Somewhere near here, a long time ago, Calvin Midgett had a rough night.
I climb a dune near the southern tip of Bodie Island. Out on the tidal shoals, a stiff northeast wind has stacked up rolling swells four and five feet high, and as they break, long lines of foamy spume trellis down-tide, like a squid’s thin arms. Gulls wheel in the wind, shrieking, on the lookout for dazed baitfish battered and confused in the chaos. The cleft in the island is broad and blue, a storied passage: Oregon Inlet.
Just seaward of the inlet, a trawler churns toward shore, threading the shoals that frame the open water like an angry parenthesis. It’s a journey steeped in lore. Oregon Inlet is feared and beloved. It is a boulevard for watermen, a portal to the Gulf Stream, a destination for anglers, birders, and beachcombers. But it can be a fearsome corridor. Boats and bodies have been lost to it. It can be calm enough for a canoe, or a frenzied waterway few would dare to course. Hour by hour, it seems, the inlet shifts with the tide’s flows, mutable yet enduring, somehow as eternal as a mountain.
Which is not the case. And which brings us back to Midgett.
• • •
He was a fisherman, a farmer, and a part-time mapmaker for the U.S. Coast Survey, which was tasked in September of 1846 with producing detailed charts of the Outer Banks. Midgett was on his horse, somewhere on Bodie Island, somewhere near this dune I’ve climbed, when a sudden squall hit from the southwest, in the mid-morning hours of September 8. The storm built with fury. Mounted, he could see his home three-quarters of a mile away in the squall, but the furious gale drove Pamlico Sound’s waters over the marsh and over the island, drowning the beach and forcing Midgett to the only dry ground around — the top of a dune.
His fate was later recounted in Appendix No. 13 of the Report of the Superintendent of the U.S. Coast Survey, issued more than a year later. Midgett “sat upon his horse,” wrote C.O. Boutelle, assistant to the superintendent, “on a small sand knoll, for five hours, and witnessed the destruction of his property, and (as he then supposed) of his family also, without the power to move a foot to their rescue, and, for two hours, expecting every moment to be swept to sea himself.”
When the storm abated, the waters receded, and Midgett was alive — as was his family. And there, from the dunes, he was the first to see the pair of inlets that had sliced through Bodie Island. One would ultimately fill with sand, but the other remained open, and is open to this day. The first vessel to safely pass through the new inlet was a side-wheel steamboat hellbent for safety during a later storm. That boat would go on to work the shipping ports along the Pamlico River and Sound for years, ferrying troops and supplies in the region during the Civil War.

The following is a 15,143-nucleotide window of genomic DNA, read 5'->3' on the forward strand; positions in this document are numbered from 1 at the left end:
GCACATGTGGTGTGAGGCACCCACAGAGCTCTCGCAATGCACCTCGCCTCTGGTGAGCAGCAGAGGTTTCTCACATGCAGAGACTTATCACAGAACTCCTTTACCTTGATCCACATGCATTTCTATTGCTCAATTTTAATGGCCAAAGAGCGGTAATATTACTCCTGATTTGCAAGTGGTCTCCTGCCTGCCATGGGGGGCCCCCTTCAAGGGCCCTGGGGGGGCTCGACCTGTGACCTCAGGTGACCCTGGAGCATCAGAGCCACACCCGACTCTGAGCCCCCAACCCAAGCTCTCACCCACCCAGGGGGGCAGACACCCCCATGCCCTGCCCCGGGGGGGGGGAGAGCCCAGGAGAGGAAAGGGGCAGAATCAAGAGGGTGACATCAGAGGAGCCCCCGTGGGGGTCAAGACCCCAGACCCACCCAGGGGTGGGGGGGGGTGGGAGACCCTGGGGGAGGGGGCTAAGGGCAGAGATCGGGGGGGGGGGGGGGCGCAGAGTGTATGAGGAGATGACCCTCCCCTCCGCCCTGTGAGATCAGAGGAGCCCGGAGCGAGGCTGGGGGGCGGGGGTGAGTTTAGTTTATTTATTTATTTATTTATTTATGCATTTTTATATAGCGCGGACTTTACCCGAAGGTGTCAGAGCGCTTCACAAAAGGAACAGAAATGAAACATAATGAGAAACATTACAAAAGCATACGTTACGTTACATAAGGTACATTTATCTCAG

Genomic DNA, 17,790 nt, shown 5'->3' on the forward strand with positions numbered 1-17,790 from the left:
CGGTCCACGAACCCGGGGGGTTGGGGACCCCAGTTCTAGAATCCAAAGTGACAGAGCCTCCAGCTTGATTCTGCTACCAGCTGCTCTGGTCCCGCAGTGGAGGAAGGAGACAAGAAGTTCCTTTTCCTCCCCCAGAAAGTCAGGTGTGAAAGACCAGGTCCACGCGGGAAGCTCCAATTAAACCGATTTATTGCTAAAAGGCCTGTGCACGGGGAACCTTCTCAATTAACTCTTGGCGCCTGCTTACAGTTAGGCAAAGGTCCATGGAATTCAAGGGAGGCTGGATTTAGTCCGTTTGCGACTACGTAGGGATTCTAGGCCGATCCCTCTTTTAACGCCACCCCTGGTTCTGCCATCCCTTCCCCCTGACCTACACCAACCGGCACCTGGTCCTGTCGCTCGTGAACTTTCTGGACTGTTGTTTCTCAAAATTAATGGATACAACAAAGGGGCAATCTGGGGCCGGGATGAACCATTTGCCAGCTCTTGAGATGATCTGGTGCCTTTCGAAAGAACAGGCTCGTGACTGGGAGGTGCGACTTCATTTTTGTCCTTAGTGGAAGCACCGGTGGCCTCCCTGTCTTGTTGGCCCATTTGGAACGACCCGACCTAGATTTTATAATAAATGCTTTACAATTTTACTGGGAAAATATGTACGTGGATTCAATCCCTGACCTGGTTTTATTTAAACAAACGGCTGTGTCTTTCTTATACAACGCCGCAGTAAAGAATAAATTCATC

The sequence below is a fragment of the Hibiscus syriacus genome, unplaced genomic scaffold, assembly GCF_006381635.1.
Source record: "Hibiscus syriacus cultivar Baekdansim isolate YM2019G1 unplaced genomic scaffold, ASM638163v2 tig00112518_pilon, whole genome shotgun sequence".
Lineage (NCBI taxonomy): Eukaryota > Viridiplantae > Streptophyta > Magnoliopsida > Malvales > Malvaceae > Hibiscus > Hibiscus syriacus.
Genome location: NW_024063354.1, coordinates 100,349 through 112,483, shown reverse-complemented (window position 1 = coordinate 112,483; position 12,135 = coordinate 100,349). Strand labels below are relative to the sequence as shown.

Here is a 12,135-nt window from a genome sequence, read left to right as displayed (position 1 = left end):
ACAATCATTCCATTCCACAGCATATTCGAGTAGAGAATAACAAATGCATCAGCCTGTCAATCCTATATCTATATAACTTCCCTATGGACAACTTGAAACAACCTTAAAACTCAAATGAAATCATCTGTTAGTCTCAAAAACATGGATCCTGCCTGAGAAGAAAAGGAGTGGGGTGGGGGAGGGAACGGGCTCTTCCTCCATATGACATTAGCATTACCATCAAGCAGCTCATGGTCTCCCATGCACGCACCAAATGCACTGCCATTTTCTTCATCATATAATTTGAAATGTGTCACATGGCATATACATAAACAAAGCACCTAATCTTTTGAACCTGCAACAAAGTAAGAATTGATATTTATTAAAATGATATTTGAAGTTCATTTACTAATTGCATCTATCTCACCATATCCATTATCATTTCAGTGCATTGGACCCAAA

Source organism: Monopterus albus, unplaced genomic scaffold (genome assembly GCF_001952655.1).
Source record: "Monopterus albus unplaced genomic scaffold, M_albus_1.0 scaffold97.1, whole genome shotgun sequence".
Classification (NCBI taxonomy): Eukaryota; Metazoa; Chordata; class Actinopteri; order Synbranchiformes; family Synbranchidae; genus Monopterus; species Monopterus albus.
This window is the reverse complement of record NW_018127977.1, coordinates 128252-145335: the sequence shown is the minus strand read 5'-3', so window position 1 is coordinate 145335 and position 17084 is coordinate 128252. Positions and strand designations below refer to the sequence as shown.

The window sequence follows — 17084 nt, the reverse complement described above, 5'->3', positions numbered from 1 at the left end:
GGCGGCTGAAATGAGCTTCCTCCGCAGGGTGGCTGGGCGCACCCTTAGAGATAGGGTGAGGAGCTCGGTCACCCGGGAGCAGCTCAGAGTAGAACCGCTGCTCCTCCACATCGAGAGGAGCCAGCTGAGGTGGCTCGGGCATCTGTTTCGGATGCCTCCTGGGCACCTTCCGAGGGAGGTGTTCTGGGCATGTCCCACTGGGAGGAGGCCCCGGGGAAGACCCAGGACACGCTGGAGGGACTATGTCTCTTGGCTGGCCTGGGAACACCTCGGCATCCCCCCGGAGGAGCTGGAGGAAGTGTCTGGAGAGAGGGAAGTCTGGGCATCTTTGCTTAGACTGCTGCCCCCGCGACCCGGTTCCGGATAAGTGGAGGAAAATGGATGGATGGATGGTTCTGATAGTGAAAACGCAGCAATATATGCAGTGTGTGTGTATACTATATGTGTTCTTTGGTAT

Her name was Oregon.
• • •
North Carolina’s barrier island inlets are more than a means of conveying commerce on the coast. Inlets breathe with the daily movements of the tides. They inhale water from the sea, and with each inspiration, an unseen trove passes from ocean to sound. Zooplankton, baitfish, and predatory fish all ride the tides through the inlets into the vast sounds behind the barrier islands. The sounds hold their breath in the brief suspension of slack tide. Cool water washes through the marshes. And then the sounds exhale, washing sediments and sands, fish and nutrients, back out to sea. It’s a cleansing repetition, orchestrated by the moon and sun.
Over the centuries, numerous inlets have opened and closed along the Outer Banks. In fact, since the beginning of European exploration, there have been some 30 named inlets between Cape Henry in Virginia and Bear Island. Their names are a roll call of the famed and forgotten: Old and New Currituck. Musketo. Gunt. Chickinacommock. Swash. Cheesemans. At the turn of the 17th century, there were a half-dozen inlets north of Cape Hatteras. The number fell by half by 1900. Of those, only Oregon Inlet remains.
And even today, there’s a buzz on the coast when storms blow open a new inlet in the Outer Banks. In 2005, Hurricane Ophelia carved a new inlet through South Core Banks about a mile south of New Drum Inlet. My buddy Lee Davis and I hit the water. We loaded sea kayaks with camping gear and paddled across Core Sound. The new island, framed by the inlets, was hardly a mile long, and few people knew it even existed. For a magnificent three days, we had it all to ourselves, camping on the beach, casting to red drum and sea trout in the surf, and feeling like we had discovered our own new world.
• • •
On Bodie Island, from my current dune-top vista, I can see a vast sweep of undeveloped beach along the Cape Hatteras National Seashore. The odd doubled-up spans of the old Bonner Bridge and the Marc Basnight Bridge, its brand-new replacement, scribe part of the skyline, and rolling dune-tops crest to the north and south. I try to imagine Midgett on one of those meager summits, horse half-crazed in the gale’s onslaught, roiling water in every direction, soaked under his oilskin, watching his home crumble in the fury. He would have leaned into the wind and calmed his horse in the storm, wondering what such violence would wreak on the ribbon of sand that held his whole world.
And when the waters receded, he must have marveled at the power of wind and sea to slash and shift and reshape the very land upon which he stood. Few North Carolinians have witnessed such a rare event, the making of a geological landmark in a mere few hours. But I bet that old fisherman understood even then that change on these islands doesn’t point to fragility. The shifting, ephemeral aspect of North Carolina’s inlets is simply proof that these beaches are alive. They breathe in, they breathe out. And they ready themselves for whatever comes next.